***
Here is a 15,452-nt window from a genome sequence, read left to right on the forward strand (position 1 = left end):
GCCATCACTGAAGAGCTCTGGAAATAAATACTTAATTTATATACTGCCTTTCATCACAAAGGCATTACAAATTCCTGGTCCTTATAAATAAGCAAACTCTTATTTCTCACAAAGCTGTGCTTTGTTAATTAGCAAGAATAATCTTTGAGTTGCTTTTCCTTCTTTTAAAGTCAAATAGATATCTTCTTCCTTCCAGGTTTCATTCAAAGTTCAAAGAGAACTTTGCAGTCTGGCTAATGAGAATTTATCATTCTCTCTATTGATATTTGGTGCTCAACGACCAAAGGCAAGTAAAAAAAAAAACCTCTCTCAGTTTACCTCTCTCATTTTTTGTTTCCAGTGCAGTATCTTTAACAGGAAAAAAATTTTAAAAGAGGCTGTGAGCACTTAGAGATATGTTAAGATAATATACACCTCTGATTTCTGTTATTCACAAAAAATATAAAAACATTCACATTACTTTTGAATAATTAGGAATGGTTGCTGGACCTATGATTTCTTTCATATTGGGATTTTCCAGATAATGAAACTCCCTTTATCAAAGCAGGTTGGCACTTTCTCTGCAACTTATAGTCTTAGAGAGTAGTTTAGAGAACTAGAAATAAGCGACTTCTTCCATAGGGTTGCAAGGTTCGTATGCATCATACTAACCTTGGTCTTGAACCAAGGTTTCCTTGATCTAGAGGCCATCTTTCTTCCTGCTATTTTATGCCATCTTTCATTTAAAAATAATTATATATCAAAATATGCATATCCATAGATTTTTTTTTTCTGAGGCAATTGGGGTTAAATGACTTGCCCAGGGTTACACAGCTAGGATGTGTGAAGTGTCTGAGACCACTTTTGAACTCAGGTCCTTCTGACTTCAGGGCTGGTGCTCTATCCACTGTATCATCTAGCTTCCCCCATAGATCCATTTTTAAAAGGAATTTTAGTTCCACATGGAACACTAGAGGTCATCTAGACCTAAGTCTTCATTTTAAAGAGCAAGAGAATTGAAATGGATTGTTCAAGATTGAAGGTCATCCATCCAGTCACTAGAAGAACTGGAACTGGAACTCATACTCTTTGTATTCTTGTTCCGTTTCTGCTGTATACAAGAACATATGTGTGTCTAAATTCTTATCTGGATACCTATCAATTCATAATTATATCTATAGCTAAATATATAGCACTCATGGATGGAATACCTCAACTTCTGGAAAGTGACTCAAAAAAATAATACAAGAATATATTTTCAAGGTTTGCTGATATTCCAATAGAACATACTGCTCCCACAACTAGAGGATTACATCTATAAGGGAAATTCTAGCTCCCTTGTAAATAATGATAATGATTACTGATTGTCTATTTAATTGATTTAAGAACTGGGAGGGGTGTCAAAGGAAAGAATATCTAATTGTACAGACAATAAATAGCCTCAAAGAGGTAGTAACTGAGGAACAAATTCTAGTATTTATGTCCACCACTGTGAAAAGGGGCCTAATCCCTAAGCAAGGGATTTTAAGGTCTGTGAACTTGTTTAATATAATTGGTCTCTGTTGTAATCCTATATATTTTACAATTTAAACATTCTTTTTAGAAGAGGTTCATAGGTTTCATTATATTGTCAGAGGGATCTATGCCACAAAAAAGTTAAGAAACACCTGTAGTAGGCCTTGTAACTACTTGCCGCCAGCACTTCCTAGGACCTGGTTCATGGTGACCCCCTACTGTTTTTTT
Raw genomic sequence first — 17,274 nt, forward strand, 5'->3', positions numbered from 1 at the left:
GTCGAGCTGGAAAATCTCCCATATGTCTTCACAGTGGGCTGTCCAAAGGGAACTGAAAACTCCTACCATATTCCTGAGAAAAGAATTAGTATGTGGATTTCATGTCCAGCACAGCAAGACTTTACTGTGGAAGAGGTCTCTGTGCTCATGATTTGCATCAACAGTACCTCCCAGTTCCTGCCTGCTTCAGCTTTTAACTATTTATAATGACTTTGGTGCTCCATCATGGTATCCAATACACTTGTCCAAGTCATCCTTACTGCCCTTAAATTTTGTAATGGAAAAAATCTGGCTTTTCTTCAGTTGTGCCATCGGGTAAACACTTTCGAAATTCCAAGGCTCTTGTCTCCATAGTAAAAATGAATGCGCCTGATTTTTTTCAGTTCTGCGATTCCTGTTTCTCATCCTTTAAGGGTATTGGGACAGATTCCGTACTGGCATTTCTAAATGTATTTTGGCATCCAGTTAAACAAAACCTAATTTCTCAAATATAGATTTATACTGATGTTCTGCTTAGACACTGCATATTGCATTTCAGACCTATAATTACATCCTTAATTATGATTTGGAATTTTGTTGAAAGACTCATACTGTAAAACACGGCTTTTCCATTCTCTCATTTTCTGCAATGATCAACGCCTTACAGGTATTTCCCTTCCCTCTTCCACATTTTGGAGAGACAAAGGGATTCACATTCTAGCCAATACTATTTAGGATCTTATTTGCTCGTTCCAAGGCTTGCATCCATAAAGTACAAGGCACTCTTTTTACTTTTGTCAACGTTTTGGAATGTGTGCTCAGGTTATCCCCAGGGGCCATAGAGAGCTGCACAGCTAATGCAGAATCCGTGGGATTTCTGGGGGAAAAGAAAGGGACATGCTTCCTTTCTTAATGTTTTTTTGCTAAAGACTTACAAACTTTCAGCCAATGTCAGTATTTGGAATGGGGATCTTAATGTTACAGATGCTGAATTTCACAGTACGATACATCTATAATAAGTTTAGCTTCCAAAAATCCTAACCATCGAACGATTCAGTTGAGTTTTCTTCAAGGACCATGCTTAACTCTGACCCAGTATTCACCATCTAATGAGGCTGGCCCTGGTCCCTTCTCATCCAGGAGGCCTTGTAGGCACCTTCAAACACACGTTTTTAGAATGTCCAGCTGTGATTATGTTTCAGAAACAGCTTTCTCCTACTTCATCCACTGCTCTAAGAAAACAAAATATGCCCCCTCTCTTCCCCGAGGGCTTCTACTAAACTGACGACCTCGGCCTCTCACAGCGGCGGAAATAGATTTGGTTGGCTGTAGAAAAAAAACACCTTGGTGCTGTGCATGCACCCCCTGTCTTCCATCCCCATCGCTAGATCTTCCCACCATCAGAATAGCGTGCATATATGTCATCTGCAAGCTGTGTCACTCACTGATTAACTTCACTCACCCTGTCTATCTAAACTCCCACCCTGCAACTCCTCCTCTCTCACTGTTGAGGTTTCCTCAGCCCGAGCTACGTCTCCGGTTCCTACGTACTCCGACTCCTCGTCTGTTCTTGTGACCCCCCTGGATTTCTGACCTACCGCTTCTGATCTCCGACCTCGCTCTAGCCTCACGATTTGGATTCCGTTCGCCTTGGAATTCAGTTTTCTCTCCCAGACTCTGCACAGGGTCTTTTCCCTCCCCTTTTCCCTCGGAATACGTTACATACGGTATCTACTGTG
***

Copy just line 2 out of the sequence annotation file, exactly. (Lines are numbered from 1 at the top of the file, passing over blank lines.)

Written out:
GCCATCACTGAAGAGCTCTGGAAATAAATACTTAATTTATATACTGCCTTTCATCACAAAGGCATTACAAATTCCTGGTCCTTATAAATAAGCAAACTCTTATTTCTCACAAAGCTGTGCTTTGTTAATTAGCAAGAATAATCTTTGAGTTGCTTTTCCTTCTTTTAAAGTCAAATAGATATCTTCTTCCTTCCAGGTTTCATTCAAAGTTCAAAGAGAACTTTGCAGTCTGGCTAATGAGAATTTATCATTCTCTCTATTGATATTTGGTGCTCAACGACCAAAGGCAAGTAAAAAAAAAAACCTCTCTCAGTTTACCTCTCTCATTTTTTGTTTCCAGTGCAGTATCTTTAACAGGAAAAAAATTTTAAAAGAGGCTGTGAGCACTTAGAGATATGTTAAGATAATATACACCTCTGATTTCTGTTATTCACAAAAAATATAAAAACATTCACATTACTTTTGAATAATTAGGAATGGTTGCTGGACCTATGATTTCTTTCATATTGGGATTTTCCAGATAATGAAACTCCCTTTATCAAAGCAGGTTGGCACTTTCTCTGCAACTTATAGTCTTAGAGAGTAGTTTAGAGAACTAGAAATAAGCGACTTCTTCCATAGGGTTGCAAGGTTCGTATGCATCATACTAACCTTGGTCTTGAACCAAGGTTTCCTTGATCTAGAGGCCATCTTTCTTCCTGCTATTTTATGCCATCTTTCATTTAAAAATAATTATATATCAAAATATGCATATCCATAGATTTTTTTTTTCTGAGGCAATTGGGGTTAAATGACTTGCCCAGGGTTACACAGCTAGGATGTGTGAAGTGTCTGAGACCACTTTTGAACTCAGGTCCTTCTGACTTCAGGGCTGGTGCTCTATCCACTGTATCATCTAGCTTCCCCCATAGATCCATTTTTAAAAGGAATTTTAGTTCCACATGGAACACTAGAGGTCATCTAGACCTAAGTCTTCATTTTAAAGAGCAAGAGAATTGAAATGGATTGTTCAAGATTGAAGGTCATCCATCCAGTCACTAGAAGAACTGGAACTGGAACTCATACTCTTTGTATTCTTGTTCCGTTTCTGCTGTATACAAGAACATATGTGTGTCTAAATTCTTATCTGGATACCTATCAATTCATAATTATATCTATAGCTAAATATATAGCACTCATGGATGGAATACCTCAACTTCTGGAAAGTGACTCAAAAAAATAATACAAGAATATATTTTCAAGGTTTGCTGATATTCCAATAGAACATACTGCTCCCACAACTAGAGGATTACATCTATAAGGGAAATTCTAGCTCCCTTGTAAATAATGATAATGATTACTGATTGTCTATTTAATTGATTTAAGAACTGGGAGGGGTGTCAAAGGAAAGAATATCTAATTGTACAGACAATAAATAGCCTCAAAGAGGTAGTAACTGAGGAACAAATTCTAGTATTTATGTCCACCACTGTGAAAAGGGGCCTAATCCCTAAGCAAGGGATTTTAAGGTCTGTGAACTTGTTTAATATAATTGGTCTCTGTTGTAATCCTATATATTTTACAATTTAAACATTCTTTTTAGAAGAGGTTCATAGGTTTCATTATATTGTCAGAGGGATCTATGCCACAAAAAAGTTAAGAAACACCTGTAGTAGGCCTTGTAACTACTTGCCGCCAGCACTTCCTAGGACCTGGTTCATGGTGACCCCCTACTGTTTTTTT